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CO2 tank in or out

What are the pros and cons of keeping the co2 tank in the kegerator or keezer. Obviously space is a prime consideration . Is that the only thing? Does cold gas carbonate more or less the same as room temp? Any other factors?

No benefit of keeping CO2 tank inside other than aesthetics. Carbonating is a function of pressure and temp of the beer, not CO2. The only factor is finding a way to get the CO2 line inside to the kegs. This is usually why the tank is inside.

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One other benefit to outside is they don’t get all grody.

Me leave my co2 tank outside the kegurator. Did drill hole for the co2 hose. To my manifold

Mine is outside… You can adjust it too… I pour mine with a little bit more pressure… I appreciate a nice foamy head on the brew… Sneezles61

As previous replies indicate, it works either way. Another advantage of outside is that its easier to weigh the tank to see how much CO2 you have left. The high pressure gauge does not indicate CO2 remaining. You can use a high pressure hose from the tank to regulator(s) inside to improve appearance. Make sure you get a hose rated for that purpose if you go that route.

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If you have two gauges, the high pressure gauge that gives you and idea of how much gas is left will read low if the tank is cold. Other than that, what ever works better.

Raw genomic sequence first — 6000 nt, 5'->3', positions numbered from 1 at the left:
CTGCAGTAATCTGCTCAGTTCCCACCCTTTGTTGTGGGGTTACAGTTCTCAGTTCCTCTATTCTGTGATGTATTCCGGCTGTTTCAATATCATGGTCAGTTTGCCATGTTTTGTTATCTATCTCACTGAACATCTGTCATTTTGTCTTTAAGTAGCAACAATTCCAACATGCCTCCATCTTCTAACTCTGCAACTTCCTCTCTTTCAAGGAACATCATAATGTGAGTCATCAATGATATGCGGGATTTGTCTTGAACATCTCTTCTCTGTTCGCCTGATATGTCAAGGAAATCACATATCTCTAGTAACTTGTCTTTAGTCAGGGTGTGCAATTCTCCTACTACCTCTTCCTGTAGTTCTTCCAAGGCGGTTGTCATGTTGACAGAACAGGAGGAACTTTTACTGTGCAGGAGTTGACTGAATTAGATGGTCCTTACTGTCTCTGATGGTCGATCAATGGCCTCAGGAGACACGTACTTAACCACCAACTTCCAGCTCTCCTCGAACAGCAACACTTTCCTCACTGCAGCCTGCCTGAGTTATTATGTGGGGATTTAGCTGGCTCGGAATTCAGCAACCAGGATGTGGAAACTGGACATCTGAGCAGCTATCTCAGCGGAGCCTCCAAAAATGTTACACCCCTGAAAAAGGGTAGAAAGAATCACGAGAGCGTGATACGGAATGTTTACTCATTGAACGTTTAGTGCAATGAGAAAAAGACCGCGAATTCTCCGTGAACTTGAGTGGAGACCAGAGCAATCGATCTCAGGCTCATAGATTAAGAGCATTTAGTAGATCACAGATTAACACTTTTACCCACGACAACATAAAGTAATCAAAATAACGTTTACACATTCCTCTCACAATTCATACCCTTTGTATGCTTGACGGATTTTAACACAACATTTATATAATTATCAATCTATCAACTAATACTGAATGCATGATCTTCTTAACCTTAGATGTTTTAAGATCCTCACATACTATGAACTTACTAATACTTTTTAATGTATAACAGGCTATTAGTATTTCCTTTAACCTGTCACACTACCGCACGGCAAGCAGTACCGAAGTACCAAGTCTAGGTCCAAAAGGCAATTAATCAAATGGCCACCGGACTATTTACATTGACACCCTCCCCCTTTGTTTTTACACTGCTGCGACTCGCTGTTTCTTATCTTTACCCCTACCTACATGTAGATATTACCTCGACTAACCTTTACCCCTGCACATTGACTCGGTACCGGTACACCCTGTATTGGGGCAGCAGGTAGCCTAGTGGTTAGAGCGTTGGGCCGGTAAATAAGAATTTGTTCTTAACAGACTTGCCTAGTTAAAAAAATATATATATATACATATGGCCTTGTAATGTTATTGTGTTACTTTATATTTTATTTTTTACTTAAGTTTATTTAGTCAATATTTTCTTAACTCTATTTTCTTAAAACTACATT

will the regulated gauge also read low if tank is in the keezer??

Yes
Sneezles61

then how do you know what pressure you are really using to carbonate or serve??

On the low pressure side… There are springs with known compression values… One the high side, there is a known amount of very cold CO2, in compression, as there becomes room, it does convert to gas… Which in turn is pushed out the open valve… When the tank is in a cold environment… It doesn’t gas off as quickly as if it were in a warm room… Help?
Sneezles61

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Yep, yep, I follow you. Thank you!
Ok, let me ask you another one: If I CAN fit all my stuff (kegs, CO2 tank, etc.) in my keezer without adding a collar to raise the height of the lid, do you see any issues with just popping open the lid, grabbing a picnic tap, and filling my mug when I need a beer, then closing it? My thinking is it may cause too much air exchange and make the unit cycle more. Thoughts?

The alternative, obviously, would be building a collar on it so I can run taps through and leave the lid closed. (I’m just starting up with kegging, and trying to get a simple setup going to quickly get my stout in kegs that isn’t carbonating well in the bottles…)

That’s how I did this for a few years… Actually started in a fridge… Then into a keezer… Then altered the top either a collar… I’m guessing… A 4 year span… and no problems…
Sneezles61

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I have a lagering fridge that I use a picnic tap on when I have no space in my bar kegerator. I’ve had it for 10+ years doing that exact same method…

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I have a keezer with everything inside including picnic taps and that’s my MO as well.

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My tank now lives outside the keezer…
Sneezles61

Once we get our house built, and I get more room in the basement and my brew cave grows, I can see myself kegging more and getting a larger gas tank and keeping it outside the keezer also.

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